In an environment of limited price data and scant access to sheep/lamb indicators we are used to there is still the ability to see what is going on with throughput volume and slaughter. Producers respond to lower prices with a reduced offering at sale yards and meat works reluctant to increase their appetite as supply chains slow and export markets pause for Covid19.
East coast lamb and sheep yarding levels have eased in recent weeks as the rush to offload stock amidst the Covid19 uncertainty abates and prices continue to drift lower. Weekly lamb yarding dropped nearly 30%, while mutton yarding dipped 15% to see combined throughput finish just under 240,000 head.
Compared to the week prior the lamb and sheep is off 25% to rest 7% above the five-year trend for this time in the season – Figure 1. The Easter break often sees ovine throughput reach a seasonal trough during April so the downward trajectory in sale yard volumes is to be expected.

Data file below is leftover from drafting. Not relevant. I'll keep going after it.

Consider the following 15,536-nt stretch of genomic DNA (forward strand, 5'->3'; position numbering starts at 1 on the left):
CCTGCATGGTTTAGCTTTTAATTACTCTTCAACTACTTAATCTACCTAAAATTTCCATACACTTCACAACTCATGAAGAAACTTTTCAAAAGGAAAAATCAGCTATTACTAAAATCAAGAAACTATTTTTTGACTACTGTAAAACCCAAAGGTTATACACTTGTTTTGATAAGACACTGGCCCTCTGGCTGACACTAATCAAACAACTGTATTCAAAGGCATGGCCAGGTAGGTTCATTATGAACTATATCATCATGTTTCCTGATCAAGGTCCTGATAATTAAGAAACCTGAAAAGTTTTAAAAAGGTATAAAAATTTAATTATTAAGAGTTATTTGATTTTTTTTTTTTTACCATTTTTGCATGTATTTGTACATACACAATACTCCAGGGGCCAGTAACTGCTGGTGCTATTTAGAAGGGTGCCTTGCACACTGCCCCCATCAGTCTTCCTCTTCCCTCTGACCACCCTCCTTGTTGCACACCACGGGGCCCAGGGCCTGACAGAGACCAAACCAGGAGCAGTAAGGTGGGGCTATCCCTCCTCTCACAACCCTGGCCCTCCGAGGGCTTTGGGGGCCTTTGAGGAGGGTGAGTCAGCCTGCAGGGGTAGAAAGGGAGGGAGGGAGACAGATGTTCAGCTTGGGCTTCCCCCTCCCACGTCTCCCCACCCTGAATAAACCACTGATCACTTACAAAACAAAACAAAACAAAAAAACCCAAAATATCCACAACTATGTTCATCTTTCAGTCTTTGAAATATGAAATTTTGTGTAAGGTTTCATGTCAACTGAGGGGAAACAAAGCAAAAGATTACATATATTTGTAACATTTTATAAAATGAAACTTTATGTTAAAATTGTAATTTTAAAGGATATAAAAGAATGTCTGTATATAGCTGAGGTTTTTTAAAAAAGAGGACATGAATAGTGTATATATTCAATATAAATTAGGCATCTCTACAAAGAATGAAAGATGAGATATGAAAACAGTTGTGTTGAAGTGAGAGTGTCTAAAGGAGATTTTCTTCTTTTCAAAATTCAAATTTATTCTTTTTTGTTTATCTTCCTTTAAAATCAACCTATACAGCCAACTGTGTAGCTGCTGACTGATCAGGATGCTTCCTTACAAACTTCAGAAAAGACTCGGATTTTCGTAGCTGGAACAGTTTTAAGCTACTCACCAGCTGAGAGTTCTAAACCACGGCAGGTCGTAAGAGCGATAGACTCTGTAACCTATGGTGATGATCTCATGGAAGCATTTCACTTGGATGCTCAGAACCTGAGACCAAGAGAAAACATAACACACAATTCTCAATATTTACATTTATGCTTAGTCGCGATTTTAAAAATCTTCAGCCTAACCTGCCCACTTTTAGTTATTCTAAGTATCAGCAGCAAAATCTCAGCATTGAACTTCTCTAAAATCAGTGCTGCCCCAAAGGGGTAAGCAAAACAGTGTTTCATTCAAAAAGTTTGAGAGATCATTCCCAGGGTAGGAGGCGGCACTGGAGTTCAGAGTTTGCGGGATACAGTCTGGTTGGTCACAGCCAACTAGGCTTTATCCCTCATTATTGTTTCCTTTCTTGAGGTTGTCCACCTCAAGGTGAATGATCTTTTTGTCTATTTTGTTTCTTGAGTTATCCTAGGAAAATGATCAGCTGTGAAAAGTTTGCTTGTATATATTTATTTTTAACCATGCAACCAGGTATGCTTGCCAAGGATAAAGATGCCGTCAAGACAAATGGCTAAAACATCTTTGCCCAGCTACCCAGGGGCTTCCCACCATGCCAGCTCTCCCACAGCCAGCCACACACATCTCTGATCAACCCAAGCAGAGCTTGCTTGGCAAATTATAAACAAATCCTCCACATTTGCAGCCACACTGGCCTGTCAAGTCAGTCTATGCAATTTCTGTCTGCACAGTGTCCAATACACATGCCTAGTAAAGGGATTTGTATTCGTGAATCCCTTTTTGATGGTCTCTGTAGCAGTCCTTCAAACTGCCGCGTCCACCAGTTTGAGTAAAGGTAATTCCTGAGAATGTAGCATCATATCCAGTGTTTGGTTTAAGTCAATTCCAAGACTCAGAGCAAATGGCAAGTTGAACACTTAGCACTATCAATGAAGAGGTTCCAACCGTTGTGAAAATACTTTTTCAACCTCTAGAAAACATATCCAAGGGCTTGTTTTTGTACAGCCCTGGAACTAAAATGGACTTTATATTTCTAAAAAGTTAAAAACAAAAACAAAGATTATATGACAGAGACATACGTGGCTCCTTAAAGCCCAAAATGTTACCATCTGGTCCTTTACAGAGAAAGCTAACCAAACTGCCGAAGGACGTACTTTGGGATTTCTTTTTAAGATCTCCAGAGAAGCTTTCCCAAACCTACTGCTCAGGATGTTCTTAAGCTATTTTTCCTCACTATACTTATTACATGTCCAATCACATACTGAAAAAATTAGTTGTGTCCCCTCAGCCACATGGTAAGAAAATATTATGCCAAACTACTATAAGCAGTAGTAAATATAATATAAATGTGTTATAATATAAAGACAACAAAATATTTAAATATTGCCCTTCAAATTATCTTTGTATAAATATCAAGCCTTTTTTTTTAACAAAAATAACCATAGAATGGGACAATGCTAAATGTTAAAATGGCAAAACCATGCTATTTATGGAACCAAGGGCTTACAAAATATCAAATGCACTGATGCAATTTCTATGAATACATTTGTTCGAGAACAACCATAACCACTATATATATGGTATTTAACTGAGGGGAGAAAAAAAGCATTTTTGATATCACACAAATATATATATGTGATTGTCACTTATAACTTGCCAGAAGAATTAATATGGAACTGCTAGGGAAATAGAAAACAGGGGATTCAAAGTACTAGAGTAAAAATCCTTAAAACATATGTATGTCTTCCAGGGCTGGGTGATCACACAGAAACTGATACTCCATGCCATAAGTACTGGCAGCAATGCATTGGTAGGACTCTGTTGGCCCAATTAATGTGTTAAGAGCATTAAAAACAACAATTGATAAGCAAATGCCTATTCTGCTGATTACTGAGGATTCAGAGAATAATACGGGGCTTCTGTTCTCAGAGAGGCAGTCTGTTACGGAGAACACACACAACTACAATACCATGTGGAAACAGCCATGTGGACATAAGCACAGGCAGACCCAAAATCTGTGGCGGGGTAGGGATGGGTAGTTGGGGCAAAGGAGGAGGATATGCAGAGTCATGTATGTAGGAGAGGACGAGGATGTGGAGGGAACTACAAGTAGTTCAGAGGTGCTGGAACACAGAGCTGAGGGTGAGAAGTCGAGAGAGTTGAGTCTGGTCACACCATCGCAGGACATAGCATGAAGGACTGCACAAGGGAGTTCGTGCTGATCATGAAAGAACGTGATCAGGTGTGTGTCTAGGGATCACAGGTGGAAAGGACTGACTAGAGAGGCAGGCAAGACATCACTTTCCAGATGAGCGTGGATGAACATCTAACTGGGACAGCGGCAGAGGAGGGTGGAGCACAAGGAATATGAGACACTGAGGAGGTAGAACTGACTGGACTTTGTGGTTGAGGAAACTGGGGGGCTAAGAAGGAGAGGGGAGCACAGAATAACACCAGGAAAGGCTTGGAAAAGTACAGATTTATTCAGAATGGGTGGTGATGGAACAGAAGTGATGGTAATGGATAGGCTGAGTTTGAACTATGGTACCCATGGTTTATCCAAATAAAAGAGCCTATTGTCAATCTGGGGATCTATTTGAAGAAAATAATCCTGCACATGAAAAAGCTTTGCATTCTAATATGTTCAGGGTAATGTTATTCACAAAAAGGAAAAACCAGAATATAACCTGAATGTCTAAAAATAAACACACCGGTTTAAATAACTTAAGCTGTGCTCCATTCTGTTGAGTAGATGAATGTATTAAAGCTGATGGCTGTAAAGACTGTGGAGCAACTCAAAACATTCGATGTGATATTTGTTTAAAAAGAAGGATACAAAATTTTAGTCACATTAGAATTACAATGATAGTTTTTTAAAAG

After a short blip up in east coast lamb and sheep slaughter volumes during mid-March weekly levels returned back to the lower end of the seasonal range with the combined lamb/sheep slaughter figures dropping 9% to finish near 380,000 head – Figure 2.
Lamb exporters have been finding it difficult to find cargo space on passenger flights heading overseas as airline traffic grounds to a halt and the supply chain backlog suggests processors are hesitant to increase slaughter activity.
MLA reported just over 20% of chilled lamb exports made its way overseas as air freight in 2019 (measured on a value basis) so it is not an insignificant amount that needs to be transported. Hopefully the federal government’s announcement of a $170 million rescue package for delivery of export produce to our key export markets will provide capacity to get sheep meat exports moving again.